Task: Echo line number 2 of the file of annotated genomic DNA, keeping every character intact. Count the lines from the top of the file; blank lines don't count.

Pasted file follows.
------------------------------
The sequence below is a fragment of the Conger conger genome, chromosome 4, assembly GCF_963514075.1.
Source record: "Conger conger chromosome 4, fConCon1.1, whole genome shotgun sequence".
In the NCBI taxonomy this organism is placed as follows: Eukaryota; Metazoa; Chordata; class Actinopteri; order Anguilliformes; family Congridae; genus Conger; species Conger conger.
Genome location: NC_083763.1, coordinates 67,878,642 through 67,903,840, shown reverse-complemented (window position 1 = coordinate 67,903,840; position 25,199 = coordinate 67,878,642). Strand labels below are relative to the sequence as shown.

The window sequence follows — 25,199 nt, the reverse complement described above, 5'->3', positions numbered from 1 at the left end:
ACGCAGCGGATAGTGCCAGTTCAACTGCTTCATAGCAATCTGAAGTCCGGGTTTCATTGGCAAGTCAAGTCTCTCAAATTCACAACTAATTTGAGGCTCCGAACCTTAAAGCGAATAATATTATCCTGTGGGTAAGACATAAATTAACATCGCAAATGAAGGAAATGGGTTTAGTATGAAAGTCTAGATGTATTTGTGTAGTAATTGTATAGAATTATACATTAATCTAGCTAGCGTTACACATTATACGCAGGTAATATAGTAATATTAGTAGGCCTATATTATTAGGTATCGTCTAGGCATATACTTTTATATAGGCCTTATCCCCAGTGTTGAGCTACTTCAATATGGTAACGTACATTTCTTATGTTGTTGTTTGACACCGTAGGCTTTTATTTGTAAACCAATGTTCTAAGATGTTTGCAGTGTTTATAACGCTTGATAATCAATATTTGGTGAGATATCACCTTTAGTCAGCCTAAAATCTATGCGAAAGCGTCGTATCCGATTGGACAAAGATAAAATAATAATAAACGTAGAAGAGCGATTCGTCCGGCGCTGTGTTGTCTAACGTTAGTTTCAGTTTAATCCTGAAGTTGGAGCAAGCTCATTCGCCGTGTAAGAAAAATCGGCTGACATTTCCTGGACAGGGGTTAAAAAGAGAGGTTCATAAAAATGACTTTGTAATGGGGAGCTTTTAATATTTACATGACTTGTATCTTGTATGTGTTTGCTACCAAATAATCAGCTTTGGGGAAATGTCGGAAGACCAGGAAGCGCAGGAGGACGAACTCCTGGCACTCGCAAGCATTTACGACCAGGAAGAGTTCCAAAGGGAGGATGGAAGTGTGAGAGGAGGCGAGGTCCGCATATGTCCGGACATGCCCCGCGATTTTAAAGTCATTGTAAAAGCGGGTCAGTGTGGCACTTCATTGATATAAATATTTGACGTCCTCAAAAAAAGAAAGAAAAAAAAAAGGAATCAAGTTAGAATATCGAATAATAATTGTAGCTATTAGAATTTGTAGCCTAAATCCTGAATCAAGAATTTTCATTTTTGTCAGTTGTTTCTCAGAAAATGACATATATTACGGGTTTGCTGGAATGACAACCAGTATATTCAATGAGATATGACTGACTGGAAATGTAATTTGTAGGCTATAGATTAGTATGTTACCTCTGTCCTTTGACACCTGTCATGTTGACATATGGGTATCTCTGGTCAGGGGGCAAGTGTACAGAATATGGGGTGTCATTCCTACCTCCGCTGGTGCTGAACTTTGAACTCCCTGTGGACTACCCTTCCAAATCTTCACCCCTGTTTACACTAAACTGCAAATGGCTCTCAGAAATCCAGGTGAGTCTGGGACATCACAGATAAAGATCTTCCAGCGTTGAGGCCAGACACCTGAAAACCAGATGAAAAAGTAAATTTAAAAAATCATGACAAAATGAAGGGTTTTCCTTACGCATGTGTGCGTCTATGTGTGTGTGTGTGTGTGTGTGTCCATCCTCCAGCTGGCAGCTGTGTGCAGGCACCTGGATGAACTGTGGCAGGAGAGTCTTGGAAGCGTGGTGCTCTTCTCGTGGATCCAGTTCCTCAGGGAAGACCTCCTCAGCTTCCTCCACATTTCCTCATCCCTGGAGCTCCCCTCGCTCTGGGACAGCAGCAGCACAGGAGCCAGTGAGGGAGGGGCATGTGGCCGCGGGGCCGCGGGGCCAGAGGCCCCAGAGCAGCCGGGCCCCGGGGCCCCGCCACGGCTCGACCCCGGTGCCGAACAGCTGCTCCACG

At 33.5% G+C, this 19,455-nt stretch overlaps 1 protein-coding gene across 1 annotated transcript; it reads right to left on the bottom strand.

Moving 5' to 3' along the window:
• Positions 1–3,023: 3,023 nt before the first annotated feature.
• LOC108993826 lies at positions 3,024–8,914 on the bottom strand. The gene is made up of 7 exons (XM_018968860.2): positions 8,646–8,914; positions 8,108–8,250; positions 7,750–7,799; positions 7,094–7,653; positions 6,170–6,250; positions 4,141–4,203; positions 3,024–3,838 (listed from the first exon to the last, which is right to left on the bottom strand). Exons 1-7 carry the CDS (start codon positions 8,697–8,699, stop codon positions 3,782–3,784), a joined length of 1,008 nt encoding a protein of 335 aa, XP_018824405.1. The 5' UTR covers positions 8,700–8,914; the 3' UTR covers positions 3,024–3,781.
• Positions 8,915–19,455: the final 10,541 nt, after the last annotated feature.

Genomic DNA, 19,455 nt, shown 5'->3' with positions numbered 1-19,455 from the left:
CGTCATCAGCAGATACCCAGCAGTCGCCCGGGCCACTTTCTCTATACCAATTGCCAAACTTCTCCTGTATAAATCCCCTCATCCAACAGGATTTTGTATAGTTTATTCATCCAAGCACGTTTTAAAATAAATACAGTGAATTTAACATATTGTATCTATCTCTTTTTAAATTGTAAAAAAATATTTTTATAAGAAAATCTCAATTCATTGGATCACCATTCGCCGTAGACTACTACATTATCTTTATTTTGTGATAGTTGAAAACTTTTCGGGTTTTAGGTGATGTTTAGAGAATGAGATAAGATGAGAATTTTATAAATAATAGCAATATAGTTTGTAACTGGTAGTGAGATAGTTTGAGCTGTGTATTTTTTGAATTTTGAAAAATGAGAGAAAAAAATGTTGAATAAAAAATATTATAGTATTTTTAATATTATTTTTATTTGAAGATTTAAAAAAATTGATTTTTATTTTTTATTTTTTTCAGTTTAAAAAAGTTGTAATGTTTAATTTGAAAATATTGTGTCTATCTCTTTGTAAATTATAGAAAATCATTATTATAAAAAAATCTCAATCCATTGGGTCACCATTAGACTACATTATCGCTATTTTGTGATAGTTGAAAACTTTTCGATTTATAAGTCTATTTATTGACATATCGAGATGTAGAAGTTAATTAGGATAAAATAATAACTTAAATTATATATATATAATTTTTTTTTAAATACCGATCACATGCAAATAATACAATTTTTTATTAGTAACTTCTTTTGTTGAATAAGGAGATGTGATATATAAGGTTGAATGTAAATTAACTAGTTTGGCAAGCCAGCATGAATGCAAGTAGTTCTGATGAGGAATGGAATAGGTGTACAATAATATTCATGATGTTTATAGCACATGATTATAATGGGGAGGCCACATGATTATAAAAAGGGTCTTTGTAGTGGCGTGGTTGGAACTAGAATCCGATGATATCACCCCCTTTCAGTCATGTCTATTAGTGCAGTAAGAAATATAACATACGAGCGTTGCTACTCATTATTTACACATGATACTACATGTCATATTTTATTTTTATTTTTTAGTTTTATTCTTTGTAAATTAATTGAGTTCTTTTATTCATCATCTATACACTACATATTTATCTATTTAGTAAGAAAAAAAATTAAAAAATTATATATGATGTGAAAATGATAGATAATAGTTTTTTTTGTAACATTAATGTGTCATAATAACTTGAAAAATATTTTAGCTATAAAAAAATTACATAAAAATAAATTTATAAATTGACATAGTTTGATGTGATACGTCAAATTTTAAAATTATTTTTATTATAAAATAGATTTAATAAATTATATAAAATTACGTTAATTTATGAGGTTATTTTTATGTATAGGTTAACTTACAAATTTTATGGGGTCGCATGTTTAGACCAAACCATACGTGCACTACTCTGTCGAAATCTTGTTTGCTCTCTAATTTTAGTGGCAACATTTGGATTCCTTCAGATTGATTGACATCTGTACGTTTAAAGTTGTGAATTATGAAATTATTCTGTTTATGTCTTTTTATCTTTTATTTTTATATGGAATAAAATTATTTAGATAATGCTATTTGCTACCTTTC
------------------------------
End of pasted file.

Source record: "Conger conger chromosome 4, fConCon1.1, whole genome shotgun sequence".